(Reuters) – – India and China are close to an agreement to stop tension on their contested border touching of confrontation while they try to figure out a way to break decades-old stalemate on overlapping claims to long stretches of the Himalayas.
The border defense cooperation pact that diplomats are racing to finalize ahead of Prime Minister Manmohan Singh’s visit to China next week is a small step forward in a complicated relationship marked by booming economic ties but also growing distrust.
In May, the two armies ended a three-week standoff in the western Himalayas after Chinese troops set up a camp at least 10 km (6 miles) inside territory claimed by India, triggering a public outcry and calls that India should stand up to its powerful neighbor.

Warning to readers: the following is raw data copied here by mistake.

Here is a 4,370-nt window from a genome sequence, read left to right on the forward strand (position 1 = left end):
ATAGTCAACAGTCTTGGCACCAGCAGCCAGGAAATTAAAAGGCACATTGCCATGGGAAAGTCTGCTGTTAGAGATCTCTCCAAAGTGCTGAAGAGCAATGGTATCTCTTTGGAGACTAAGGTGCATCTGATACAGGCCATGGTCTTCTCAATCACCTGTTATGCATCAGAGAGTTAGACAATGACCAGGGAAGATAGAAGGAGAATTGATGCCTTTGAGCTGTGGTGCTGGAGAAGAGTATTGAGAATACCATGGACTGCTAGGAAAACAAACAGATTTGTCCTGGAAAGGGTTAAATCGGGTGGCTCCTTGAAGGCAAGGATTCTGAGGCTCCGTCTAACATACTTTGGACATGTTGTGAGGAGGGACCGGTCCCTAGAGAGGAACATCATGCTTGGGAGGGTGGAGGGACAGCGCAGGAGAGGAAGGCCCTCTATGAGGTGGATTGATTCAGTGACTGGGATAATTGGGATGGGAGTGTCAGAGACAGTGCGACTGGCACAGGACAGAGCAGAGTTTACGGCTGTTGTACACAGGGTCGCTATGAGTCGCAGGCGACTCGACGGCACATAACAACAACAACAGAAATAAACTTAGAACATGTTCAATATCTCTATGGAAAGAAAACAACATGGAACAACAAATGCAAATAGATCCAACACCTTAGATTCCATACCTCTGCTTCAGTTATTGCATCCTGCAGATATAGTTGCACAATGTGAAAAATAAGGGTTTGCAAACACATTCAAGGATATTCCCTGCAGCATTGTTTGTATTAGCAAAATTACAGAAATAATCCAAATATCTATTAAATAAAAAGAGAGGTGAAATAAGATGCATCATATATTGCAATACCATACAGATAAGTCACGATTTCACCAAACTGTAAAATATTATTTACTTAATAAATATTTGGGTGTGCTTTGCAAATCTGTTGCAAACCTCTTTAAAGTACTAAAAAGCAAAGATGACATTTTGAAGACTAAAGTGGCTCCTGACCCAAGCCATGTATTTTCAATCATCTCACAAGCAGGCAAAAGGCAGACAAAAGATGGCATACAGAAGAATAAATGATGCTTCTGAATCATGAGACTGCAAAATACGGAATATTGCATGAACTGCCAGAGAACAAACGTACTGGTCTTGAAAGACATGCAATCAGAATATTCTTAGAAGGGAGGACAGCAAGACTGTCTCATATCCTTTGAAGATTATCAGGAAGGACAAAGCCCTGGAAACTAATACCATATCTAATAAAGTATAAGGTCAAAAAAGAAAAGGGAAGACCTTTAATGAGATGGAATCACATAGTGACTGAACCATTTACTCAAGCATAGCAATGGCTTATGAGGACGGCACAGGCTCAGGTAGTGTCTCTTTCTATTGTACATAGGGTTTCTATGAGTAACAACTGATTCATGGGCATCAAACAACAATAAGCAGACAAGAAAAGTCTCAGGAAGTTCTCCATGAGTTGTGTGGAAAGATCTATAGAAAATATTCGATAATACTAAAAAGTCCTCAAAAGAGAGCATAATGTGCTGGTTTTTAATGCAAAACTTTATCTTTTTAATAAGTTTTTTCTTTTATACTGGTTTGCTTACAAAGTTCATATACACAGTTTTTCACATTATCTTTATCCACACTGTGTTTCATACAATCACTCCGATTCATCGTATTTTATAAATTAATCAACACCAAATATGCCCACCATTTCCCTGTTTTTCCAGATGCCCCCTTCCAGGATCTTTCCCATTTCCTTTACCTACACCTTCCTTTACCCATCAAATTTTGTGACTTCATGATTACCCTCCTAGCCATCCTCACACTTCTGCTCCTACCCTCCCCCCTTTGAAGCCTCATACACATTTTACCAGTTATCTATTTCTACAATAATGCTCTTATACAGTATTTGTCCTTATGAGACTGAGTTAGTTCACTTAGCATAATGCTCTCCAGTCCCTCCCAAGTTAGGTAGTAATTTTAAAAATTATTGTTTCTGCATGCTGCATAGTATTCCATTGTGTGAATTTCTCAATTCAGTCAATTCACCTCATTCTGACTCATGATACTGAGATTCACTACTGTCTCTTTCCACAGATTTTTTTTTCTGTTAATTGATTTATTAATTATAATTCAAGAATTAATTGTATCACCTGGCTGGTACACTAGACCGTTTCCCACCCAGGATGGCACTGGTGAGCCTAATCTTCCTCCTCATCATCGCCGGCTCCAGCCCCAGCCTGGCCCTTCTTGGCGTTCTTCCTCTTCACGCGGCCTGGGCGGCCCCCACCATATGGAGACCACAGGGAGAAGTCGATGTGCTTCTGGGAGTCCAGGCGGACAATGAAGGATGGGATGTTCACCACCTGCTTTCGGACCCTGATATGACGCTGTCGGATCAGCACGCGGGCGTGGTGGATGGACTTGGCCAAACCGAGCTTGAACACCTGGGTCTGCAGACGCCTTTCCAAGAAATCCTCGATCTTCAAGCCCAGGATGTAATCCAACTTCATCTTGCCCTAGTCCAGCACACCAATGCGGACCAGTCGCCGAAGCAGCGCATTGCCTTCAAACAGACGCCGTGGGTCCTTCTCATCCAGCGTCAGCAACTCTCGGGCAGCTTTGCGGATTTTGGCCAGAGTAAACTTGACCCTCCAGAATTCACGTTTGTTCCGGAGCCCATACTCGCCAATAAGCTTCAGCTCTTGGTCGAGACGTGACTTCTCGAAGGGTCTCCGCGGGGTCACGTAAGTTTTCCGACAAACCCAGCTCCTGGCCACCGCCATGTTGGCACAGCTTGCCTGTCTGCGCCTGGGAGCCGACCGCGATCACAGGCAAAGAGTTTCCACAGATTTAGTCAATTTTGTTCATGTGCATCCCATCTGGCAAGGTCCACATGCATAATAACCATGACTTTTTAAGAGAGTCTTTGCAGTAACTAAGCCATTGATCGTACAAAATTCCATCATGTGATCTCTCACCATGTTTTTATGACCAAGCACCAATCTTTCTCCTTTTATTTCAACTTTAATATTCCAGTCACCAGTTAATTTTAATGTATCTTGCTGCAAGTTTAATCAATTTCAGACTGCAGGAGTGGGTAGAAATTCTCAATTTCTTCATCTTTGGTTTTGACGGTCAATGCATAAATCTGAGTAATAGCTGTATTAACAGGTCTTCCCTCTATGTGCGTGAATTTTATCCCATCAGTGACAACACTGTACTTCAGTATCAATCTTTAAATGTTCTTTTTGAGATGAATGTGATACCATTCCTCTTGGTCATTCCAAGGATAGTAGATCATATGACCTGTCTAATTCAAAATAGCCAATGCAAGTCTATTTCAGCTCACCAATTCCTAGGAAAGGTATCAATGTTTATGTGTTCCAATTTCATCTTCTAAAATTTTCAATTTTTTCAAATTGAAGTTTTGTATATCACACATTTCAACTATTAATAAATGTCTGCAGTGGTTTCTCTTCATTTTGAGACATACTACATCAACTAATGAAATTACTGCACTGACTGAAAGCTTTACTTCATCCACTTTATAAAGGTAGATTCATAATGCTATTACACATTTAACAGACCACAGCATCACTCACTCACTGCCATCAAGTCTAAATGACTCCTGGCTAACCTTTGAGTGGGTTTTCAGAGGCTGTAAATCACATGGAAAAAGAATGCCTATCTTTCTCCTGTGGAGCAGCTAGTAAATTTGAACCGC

China denied that troops had crossed into Indian territory.
Under the new agreement, the two nuclear-armed sides will give notice of patrols along the ill-defined border. They will ensure that patrols do not “tail” each other to reduce the chance of confrontation.
The two armies, strung out along the 4,000-km (2,500-mile) border from the high altitude Ladakh plateau in the west to the jungles of Arunachal Pradesh in the east, have also agreed to set up a hotline between top ranking officers, in addition to existing brigade-level contacts.